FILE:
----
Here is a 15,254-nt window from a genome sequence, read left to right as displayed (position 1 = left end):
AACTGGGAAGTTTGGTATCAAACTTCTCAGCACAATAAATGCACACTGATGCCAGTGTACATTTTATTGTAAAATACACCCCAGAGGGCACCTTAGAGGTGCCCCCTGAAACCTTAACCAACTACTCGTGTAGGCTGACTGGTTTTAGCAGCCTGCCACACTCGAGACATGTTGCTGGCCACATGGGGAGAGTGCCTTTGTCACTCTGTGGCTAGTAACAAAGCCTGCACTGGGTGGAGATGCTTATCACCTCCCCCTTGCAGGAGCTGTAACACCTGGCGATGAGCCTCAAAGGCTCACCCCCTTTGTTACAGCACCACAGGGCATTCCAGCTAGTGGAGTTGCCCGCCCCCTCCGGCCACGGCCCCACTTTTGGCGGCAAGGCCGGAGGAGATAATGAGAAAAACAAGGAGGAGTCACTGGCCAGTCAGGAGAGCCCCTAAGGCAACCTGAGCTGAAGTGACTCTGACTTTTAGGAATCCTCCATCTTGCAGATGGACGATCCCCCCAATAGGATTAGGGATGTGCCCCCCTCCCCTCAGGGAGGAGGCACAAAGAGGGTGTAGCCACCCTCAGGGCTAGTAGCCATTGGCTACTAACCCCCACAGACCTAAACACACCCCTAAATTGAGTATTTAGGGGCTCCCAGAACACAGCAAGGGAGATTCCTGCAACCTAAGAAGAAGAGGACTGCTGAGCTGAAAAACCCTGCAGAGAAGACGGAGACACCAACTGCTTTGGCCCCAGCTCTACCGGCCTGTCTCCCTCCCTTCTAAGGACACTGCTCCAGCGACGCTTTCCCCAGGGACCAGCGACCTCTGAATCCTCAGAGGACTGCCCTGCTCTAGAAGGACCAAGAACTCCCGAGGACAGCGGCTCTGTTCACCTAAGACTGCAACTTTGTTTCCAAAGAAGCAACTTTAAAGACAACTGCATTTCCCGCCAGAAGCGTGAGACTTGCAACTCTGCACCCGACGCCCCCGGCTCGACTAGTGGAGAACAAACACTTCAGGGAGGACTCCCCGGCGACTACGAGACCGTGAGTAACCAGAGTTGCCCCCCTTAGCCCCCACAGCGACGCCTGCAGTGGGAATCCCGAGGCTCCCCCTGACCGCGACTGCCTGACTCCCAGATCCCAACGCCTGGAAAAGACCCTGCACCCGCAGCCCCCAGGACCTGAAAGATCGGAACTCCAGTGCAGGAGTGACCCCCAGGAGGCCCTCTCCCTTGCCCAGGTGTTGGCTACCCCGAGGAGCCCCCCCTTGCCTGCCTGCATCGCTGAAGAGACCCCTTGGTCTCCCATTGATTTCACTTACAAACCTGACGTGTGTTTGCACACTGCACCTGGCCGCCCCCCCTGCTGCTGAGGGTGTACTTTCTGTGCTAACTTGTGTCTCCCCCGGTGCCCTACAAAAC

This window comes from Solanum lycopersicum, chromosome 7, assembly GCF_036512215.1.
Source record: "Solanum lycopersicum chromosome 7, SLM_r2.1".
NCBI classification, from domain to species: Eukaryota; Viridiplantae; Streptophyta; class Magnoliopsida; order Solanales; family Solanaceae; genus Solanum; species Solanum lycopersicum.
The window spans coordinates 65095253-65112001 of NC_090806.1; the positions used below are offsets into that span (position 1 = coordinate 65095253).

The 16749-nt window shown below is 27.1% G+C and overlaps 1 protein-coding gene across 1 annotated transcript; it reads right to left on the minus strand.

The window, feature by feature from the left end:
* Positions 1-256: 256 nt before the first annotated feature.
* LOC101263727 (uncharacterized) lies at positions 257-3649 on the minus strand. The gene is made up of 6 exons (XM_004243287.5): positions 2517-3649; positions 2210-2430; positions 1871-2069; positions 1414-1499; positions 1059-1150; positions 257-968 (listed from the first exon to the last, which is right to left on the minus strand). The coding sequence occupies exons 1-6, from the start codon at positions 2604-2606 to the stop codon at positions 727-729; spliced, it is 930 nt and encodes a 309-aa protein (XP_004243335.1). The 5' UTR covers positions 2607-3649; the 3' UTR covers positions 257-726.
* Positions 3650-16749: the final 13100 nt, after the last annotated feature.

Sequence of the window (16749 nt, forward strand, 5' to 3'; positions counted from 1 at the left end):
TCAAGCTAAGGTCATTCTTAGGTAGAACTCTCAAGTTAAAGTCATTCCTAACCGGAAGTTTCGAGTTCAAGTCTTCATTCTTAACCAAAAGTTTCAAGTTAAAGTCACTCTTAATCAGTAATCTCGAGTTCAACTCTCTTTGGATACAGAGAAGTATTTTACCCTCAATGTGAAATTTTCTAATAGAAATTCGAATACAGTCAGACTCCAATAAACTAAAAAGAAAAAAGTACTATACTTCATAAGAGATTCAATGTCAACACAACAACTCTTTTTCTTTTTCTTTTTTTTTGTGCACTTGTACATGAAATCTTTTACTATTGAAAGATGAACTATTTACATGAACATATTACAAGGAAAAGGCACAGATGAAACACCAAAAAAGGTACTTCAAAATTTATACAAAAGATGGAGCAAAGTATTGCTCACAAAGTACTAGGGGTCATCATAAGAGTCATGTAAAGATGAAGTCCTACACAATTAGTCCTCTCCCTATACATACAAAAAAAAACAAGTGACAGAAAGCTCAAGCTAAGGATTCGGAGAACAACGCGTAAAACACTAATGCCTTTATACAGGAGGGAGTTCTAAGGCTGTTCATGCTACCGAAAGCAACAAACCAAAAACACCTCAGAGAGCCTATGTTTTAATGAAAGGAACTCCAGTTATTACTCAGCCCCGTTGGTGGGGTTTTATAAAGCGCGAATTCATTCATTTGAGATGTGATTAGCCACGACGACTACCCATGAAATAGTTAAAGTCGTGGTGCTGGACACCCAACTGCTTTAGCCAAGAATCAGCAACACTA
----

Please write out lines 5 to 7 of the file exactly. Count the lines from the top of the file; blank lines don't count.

NCBI classification, from domain to species: Eukaryota; Viridiplantae; Streptophyta; class Magnoliopsida; order Solanales; family Solanaceae; genus Solanum; species Solanum lycopersicum.
The window spans coordinates 65095253-65112001 of NC_090806.1; the positions used below are offsets into that span (position 1 = coordinate 65095253).

The 16749-nt window shown below is 27.1% G+C and overlaps 1 protein-coding gene across 1 annotated transcript; it reads right to left on the minus strand.